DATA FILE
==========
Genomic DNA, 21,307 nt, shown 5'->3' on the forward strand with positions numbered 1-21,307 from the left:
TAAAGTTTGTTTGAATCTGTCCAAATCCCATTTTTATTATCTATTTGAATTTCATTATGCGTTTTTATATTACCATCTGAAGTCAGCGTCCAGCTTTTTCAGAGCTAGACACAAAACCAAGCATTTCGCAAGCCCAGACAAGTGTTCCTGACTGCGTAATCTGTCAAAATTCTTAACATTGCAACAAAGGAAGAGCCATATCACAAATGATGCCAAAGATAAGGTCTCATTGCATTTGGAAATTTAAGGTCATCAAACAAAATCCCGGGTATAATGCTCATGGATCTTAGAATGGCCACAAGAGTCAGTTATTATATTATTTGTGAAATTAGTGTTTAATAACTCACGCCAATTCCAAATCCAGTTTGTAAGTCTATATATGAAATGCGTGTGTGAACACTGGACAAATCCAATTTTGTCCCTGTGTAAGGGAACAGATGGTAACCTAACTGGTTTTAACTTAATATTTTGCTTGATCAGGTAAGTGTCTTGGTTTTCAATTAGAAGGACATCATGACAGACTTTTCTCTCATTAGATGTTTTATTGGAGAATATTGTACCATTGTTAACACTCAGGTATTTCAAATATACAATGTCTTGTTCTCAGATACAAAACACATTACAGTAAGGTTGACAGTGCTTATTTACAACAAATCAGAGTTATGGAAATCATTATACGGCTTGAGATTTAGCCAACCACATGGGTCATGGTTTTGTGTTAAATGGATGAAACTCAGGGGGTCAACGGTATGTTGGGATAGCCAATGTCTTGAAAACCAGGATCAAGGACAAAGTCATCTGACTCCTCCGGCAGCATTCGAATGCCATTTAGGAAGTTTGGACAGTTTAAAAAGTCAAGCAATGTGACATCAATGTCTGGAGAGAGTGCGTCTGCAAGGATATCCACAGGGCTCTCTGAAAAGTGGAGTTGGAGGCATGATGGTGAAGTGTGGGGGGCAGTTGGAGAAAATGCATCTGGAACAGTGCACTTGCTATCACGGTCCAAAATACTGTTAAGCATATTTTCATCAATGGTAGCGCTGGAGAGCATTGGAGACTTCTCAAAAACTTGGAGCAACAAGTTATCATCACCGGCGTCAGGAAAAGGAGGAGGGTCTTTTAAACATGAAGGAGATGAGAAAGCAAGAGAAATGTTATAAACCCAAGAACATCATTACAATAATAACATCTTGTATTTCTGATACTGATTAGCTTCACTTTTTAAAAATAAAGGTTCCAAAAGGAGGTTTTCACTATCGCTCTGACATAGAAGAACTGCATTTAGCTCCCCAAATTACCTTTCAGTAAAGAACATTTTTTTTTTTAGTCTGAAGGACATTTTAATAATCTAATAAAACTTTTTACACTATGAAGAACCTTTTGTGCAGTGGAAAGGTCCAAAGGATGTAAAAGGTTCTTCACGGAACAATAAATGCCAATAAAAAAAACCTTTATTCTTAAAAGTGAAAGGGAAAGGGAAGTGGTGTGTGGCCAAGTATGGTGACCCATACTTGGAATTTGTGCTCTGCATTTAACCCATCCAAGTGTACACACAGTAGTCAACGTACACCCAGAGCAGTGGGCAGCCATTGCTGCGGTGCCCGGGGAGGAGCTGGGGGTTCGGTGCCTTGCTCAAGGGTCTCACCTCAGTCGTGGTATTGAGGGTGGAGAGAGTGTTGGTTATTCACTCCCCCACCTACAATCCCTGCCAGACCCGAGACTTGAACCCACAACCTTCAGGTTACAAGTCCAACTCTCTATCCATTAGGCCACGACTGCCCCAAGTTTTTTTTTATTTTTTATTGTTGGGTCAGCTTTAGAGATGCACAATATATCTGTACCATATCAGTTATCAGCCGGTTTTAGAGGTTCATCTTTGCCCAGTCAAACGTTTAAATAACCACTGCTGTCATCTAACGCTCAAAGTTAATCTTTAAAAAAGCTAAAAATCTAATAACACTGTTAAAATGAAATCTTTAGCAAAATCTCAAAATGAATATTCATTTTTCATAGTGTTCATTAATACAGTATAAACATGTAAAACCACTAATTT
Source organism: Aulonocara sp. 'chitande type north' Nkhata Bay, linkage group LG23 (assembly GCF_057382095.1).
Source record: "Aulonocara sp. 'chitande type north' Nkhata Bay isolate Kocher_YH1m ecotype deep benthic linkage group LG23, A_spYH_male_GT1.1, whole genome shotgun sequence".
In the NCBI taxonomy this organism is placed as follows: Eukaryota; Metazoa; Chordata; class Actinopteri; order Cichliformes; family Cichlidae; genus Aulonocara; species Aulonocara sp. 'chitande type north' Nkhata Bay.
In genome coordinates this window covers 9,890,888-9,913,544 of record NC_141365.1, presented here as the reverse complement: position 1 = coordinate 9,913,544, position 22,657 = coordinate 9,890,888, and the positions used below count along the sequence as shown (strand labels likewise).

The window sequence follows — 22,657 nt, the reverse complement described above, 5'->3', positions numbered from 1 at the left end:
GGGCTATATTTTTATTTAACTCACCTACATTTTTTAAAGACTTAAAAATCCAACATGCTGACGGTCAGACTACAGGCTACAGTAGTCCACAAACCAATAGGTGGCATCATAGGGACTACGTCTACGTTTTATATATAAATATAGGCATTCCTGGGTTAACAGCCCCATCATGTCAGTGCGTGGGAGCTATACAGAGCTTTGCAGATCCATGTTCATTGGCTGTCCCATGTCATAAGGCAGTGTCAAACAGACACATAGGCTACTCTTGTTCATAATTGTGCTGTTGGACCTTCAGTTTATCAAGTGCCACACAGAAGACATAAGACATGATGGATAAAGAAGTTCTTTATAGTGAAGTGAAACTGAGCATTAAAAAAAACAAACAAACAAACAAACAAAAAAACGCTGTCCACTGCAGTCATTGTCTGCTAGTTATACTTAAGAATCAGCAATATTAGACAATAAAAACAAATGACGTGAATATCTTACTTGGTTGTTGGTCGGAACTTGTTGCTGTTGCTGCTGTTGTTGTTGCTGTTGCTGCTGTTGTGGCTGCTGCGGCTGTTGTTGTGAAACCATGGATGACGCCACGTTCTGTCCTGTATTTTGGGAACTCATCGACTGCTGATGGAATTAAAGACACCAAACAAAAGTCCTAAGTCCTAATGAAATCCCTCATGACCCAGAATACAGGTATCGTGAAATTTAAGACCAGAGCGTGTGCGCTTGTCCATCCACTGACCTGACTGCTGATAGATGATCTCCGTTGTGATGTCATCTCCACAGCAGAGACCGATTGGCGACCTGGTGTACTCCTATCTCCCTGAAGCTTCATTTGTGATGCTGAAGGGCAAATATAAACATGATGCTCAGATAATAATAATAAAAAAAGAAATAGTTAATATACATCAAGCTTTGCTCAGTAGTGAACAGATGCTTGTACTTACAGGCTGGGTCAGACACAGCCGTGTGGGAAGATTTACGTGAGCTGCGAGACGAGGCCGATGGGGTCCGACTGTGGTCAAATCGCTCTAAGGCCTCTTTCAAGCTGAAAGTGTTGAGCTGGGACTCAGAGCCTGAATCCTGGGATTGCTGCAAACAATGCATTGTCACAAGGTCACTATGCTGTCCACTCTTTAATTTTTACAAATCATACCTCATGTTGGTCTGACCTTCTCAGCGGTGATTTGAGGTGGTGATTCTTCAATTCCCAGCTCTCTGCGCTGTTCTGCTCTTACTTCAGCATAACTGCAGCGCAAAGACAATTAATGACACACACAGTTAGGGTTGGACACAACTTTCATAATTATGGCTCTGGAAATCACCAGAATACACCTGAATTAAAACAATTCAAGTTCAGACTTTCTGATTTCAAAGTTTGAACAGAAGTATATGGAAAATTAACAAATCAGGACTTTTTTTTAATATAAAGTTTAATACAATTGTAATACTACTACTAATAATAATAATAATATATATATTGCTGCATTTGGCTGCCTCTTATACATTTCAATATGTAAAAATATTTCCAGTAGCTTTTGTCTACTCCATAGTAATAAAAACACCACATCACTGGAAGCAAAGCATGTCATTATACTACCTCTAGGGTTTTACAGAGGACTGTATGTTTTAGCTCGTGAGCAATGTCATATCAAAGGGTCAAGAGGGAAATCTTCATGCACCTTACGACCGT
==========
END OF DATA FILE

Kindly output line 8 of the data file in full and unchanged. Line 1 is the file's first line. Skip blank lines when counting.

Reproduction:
GGGCTATATTTTTATTTAACTCACCTACATTTTTTAAAGACTTAAAAATCCAACATGCTGACGGTCAGACTACAGGCTACAGTAGTCCACAAACCAATAGGTGGCATCATAGGGACTACGTCTACGTTTTATATATAAATATAGGCATTCCTGGGTTAACAGCCCCATCATGTCAGTGCGTGGGAGCTATACAGAGCTTTGCAGATCCATGTTCATTGGCTGTCCCATGTCATAAGGCAGTGTCAAACAGACACATAGGCTACTCTTGTTCATAATTGTGCTGTTGGACCTTCAGTTTATCAAGTGCCACACAGAAGACATAAGACATGATGGATAAAGAAGTTCTTTATAGTGAAGTGAAACTGAGCATTAAAAAAAACAAACAAACAAACAAACAAAAAAACGCTGTCCACTGCAGTCATTGTCTGCTAGTTATACTTAAGAATCAGCAATATTAGACAATAAAAACAAATGACGTGAATATCTTACTTGGTTGTTGGTCGGAACTTGTTGCTGTTGCTGCTGTTGTTGTTGCTGTTGCTGCTGTTGTGGCTGCTGCGGCTGTTGTTGTGAAACCATGGATGACGCCACGTTCTGTCCTGTATTTTGGGAACTCATCGACTGCTGATGGAATTAAAGACACCAAACAAAAGTCCTAAGTCCTAATGAAATCCCTCATGACCCAGAATACAGGTATCGTGAAATTTAAGACCAGAGCGTGTGCGCTTGTCCATCCACTGACCTGACTGCTGATAGATGATCTCCGTTGTGATGTCATCTCCACAGCAGAGACCGATTGGCGACCTGGTGTACTCCTATCTCCCTGAAGCTTCATTTGTGATGCTGAAGGGCAAATATAAACATGATGCTCAGATAATAATAATAAAAAAAGAAATAGTTAATATACATCAAGCTTTGCTCAGTAGTGAACAGATGCTTGTACTTACAGGCTGGGTCAGACACAGCCGTGTGGGAAGATTTACGTGAGCTGCGAGACGAGGCCGATGGGGTCCGACTGTGGTCAAATCGCTCTAAGGCCTCTTTCAAGCTGAAAGTGTTGAGCTGGGACTCAGAGCCTGAATCCTGGGATTGCTGCAAACAATGCATTGTCACAAGGTCACTATGCTGTCCACTCTTTAATTTTTACAAATCATACCTCATGTTGGTCTGACCTTCTCAGCGGTGATTTGAGGTGGTGATTCTTCAATTCCCAGCTCTCTGCGCTGTTCTGCTCTTACTTCAGCATAACTGCAGCGCAAAGACAATTAATGACACACACAGTTAGGGTTGGACACAACTTTCATAATTATGGCTCTGGAAATCACCAGAATACACCTGAATTAAAACAATTCAAGTTCAGACTTTCTGATTTCAAAGTTTGAACAGAAGTATATGGAAAATTAACAAATCAGGACTTTTTTTTAATATAAAGTTTAATACAATTGTAATACTACTACTAATAATAATAATAATATATATATTGCTGCATTTGGCTGCCTCTTATACATTTCAATATGTAAAAATATTTCCAGTAGCTTTTGTCTACTCCATAGTAATAAAAACACCACATCACTGGAAGCAAAGCATGTCATTATACTACCTCTAGGGTTTTACAGAGGACTGTATGTTTTAGCTCGTGAGCAATGTCATATCAAAGGGTCAAGAGGGAAATCTTCATGCACCTTACGACCGT